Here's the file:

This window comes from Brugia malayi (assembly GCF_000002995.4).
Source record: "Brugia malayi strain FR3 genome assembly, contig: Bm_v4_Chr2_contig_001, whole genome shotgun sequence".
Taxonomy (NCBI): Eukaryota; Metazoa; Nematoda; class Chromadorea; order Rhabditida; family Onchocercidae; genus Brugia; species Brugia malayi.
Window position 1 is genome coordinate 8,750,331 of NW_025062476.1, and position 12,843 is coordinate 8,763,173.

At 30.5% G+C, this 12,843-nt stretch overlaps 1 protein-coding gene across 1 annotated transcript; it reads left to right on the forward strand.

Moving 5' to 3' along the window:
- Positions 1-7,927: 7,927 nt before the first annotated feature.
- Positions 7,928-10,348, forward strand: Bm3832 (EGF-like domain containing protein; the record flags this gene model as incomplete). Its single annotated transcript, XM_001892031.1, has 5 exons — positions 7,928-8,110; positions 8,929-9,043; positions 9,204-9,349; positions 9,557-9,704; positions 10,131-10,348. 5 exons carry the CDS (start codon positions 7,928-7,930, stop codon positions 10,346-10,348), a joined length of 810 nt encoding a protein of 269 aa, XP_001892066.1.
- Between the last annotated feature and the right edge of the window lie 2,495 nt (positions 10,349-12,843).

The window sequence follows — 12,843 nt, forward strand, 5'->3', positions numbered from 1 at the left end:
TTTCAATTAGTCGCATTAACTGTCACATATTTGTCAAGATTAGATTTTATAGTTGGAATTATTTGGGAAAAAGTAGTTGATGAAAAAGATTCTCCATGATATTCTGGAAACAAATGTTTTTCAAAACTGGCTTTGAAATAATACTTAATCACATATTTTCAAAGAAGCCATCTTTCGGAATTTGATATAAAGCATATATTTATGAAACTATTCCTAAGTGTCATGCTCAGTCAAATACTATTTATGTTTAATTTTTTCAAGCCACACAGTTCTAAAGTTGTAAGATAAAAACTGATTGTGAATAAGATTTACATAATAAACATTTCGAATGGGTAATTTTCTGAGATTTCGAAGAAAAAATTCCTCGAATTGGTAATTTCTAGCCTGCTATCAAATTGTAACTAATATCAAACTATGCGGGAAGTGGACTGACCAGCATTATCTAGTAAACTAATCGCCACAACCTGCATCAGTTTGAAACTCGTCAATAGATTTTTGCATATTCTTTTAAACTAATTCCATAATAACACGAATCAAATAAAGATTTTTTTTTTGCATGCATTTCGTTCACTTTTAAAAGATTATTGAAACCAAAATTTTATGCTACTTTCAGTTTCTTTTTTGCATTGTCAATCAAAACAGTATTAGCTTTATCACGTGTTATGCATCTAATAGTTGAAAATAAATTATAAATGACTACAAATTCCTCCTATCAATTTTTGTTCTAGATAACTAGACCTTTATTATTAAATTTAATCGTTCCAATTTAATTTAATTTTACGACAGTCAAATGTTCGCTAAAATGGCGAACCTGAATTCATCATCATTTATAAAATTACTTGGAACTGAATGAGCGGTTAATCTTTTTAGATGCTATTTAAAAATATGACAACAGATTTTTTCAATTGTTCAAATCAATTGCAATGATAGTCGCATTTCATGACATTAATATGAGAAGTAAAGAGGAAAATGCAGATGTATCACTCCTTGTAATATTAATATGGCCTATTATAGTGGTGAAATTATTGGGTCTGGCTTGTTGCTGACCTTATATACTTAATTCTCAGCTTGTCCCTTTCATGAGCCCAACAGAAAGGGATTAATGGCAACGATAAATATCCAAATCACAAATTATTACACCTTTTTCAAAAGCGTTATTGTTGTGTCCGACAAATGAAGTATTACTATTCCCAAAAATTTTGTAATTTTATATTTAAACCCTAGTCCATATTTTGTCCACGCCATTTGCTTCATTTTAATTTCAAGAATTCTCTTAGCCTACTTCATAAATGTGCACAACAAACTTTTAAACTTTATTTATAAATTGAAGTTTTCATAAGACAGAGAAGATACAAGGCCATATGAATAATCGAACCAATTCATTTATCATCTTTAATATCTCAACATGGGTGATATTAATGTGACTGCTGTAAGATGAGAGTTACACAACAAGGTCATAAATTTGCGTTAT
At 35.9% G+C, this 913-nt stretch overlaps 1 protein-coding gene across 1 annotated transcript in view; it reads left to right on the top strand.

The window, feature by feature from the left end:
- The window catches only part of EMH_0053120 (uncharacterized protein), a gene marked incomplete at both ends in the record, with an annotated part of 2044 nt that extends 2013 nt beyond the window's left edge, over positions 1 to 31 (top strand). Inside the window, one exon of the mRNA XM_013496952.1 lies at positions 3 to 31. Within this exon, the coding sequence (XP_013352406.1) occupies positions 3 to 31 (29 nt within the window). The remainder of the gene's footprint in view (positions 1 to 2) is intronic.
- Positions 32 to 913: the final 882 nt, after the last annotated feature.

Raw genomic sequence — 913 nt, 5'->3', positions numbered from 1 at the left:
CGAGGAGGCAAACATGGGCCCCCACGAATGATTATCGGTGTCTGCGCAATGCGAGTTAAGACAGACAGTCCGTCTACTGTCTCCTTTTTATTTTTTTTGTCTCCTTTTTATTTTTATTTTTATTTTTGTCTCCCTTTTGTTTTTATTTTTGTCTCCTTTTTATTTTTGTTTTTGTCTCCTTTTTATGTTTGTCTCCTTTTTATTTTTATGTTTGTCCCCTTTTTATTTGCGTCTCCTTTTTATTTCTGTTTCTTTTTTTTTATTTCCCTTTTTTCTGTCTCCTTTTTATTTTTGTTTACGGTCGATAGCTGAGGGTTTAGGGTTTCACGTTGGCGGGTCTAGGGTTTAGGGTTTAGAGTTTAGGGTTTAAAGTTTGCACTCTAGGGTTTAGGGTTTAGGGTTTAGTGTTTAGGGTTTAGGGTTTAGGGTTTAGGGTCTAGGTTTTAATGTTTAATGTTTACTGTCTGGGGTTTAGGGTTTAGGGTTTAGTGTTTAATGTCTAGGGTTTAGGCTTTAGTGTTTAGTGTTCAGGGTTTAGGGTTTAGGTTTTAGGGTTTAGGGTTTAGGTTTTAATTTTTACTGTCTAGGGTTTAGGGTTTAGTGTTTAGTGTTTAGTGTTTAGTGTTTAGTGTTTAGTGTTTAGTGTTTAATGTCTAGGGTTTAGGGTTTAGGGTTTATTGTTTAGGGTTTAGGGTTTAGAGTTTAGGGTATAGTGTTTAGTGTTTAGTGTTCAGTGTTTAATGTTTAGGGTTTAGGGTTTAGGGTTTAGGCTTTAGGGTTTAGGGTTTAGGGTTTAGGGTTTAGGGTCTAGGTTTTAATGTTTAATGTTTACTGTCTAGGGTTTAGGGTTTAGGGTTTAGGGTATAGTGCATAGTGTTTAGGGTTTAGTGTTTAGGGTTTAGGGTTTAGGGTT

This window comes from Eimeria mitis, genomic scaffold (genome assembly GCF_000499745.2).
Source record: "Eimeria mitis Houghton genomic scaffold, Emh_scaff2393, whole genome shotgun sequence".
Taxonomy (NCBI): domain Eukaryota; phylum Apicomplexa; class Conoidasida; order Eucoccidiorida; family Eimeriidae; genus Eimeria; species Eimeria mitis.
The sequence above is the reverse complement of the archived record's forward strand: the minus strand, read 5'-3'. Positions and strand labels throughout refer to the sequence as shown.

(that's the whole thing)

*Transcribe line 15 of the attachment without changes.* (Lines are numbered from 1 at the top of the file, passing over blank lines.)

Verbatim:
- Positions 32 to 913: the final 882 nt, after the last annotated feature.